We are all multi-cellular beings. Mammals, amphibians and reptiles all are made up of complicated combinations of smaller cells. Of course, there are single-celled animals, but they are all extremely small. How come we don't see any single-celled elephants? Think of what would happen if a single celled organism were punctured or infected. It would die. When one cell in a multi-celled organism dies, it gets replaced. However, if we were made up of only one cell, we would die, too. Also, the surface to volume ratio of smaller cells is optimized for expelling waste and absorbing nutrients. Most single cells cannot accommodate a larger size because its volume would overtake its surface area and the cell would burst.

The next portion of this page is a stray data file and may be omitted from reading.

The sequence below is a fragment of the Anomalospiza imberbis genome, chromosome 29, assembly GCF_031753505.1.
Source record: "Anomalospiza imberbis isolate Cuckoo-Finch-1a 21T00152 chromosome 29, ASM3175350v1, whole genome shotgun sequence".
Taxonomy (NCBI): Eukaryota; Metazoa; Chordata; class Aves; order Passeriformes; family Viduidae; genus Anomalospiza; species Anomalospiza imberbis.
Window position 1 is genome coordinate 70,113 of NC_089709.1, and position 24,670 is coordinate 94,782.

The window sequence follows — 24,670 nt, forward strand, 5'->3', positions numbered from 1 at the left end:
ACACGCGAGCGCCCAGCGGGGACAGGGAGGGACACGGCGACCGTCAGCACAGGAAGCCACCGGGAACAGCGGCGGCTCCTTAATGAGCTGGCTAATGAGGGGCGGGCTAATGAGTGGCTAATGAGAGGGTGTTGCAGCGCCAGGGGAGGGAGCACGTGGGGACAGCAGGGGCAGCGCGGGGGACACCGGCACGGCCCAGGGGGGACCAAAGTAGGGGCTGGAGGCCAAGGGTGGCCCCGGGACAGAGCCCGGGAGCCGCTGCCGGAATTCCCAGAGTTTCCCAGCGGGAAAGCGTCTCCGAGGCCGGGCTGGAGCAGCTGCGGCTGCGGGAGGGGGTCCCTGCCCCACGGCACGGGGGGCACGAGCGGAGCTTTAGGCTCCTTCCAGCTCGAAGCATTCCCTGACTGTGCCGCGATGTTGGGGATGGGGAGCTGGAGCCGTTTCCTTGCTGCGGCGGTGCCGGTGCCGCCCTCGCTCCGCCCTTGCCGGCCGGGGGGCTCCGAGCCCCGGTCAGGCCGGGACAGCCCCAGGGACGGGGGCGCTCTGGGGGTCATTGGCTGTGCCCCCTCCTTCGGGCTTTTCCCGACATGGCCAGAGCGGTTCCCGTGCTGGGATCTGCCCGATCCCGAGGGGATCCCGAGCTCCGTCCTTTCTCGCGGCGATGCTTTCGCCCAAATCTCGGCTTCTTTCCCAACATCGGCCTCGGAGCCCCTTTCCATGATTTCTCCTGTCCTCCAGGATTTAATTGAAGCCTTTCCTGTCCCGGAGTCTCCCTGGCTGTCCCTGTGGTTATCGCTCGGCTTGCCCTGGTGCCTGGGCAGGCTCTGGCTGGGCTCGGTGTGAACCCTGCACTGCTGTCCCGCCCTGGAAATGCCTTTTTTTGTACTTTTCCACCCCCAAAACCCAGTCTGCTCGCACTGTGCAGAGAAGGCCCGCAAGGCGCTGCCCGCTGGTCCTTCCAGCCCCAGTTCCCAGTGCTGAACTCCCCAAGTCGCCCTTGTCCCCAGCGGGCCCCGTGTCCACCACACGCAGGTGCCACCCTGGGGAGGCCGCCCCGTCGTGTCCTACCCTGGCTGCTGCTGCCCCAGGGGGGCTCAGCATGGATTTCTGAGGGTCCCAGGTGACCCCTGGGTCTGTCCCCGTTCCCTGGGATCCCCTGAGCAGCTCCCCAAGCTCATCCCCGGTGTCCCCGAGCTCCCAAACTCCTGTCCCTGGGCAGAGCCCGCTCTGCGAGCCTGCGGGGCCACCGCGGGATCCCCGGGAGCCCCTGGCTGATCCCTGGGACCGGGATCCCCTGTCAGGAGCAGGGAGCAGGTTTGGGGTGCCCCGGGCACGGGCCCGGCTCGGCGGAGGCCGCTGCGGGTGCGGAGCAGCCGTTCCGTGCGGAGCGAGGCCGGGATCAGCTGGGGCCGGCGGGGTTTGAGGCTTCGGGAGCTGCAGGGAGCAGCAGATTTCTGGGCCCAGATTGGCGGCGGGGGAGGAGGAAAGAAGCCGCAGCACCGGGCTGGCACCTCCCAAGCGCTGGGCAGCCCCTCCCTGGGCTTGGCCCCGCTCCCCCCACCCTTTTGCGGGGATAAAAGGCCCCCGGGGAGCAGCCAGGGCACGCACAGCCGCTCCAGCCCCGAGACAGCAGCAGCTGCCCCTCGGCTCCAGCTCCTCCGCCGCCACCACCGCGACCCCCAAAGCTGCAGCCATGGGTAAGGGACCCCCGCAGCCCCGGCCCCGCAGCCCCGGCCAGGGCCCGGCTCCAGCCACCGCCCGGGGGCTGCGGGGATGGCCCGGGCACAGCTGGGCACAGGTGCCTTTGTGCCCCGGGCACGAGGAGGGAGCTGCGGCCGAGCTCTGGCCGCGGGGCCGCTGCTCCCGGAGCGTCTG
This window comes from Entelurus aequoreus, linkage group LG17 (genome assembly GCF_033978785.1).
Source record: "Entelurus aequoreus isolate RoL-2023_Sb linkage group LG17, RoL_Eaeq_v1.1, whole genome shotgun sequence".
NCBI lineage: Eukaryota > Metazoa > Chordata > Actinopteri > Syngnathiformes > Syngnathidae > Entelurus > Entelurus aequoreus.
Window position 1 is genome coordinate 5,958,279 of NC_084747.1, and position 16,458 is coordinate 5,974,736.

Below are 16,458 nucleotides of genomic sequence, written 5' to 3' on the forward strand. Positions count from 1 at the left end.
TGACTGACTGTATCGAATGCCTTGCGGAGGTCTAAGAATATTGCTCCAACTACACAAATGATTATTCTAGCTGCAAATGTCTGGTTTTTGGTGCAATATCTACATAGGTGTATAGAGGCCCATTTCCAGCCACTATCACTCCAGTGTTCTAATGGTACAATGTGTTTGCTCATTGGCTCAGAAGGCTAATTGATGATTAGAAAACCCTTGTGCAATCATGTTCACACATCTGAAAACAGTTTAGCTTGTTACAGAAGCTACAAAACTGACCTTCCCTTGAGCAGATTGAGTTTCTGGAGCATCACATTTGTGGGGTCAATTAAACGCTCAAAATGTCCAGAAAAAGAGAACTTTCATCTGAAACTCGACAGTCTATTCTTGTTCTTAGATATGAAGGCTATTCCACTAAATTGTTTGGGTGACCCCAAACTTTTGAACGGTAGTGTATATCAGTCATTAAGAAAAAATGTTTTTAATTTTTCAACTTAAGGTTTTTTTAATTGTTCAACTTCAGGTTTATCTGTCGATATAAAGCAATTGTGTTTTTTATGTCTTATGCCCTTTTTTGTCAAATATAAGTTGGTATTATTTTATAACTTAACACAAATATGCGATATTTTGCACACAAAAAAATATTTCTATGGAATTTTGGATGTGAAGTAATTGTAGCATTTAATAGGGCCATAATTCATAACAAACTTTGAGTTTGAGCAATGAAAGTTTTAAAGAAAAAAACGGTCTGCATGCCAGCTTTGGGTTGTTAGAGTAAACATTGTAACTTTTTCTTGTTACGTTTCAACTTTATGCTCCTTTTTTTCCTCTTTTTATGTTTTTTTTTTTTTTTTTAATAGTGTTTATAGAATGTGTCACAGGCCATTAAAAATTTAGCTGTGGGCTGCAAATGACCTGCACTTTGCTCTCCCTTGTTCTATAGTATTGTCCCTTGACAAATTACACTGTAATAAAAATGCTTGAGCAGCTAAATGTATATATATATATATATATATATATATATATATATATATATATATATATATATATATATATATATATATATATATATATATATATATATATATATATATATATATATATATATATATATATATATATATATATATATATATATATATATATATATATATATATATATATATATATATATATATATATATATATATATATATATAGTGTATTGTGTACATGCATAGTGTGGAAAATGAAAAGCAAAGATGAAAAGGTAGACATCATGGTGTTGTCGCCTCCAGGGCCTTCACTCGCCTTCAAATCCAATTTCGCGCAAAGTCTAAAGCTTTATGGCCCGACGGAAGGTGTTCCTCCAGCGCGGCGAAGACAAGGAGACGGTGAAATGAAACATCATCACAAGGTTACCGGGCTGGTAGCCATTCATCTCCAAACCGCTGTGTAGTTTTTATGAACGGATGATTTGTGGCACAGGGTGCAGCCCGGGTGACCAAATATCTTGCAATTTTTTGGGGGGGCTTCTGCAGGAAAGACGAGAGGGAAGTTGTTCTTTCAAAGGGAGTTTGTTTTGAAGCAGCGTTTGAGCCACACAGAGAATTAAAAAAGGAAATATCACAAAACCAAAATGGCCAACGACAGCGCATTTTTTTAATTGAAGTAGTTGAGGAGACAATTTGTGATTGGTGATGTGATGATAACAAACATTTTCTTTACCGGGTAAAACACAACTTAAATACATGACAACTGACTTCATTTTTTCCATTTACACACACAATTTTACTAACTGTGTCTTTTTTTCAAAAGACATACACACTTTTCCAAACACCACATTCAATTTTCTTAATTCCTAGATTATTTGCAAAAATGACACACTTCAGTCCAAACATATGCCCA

Caulerpa taxifolia appears to be the world's largest single-celled organism. It can grow up to 30 cm long and has some unique properties that allow it to grow as a single cell. It has a large surface area ratio, uses photosynthesis to make its own food, and has multiple nuclei. This plant seems to have figured out a way to proliferate with only one cell, proving it is possible but has limits, particularly in size.